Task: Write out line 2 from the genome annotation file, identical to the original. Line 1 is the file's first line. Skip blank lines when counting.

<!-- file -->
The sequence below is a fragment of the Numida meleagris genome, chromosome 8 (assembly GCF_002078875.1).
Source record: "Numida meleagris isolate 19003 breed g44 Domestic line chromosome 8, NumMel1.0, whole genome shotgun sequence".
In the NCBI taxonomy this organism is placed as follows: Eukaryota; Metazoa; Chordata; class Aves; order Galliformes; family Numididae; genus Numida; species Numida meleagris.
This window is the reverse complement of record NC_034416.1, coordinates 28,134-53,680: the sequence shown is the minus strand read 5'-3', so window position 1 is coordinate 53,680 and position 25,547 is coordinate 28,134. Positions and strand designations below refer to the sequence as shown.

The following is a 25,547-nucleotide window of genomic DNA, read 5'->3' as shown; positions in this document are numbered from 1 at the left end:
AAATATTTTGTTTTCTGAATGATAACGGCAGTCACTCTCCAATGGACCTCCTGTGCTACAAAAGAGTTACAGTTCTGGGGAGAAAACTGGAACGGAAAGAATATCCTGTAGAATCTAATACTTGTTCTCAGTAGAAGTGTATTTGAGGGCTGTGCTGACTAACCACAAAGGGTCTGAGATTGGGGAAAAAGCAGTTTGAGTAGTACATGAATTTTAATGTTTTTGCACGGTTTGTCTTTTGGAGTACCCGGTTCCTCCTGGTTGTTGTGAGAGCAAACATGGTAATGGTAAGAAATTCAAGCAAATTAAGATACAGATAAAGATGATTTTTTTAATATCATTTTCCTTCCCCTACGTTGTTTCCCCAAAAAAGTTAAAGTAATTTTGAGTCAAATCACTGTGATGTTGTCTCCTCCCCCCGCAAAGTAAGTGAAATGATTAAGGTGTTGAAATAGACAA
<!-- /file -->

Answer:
Source record: "Numida meleagris isolate 19003 breed g44 Domestic line chromosome 8, NumMel1.0, whole genome shotgun sequence".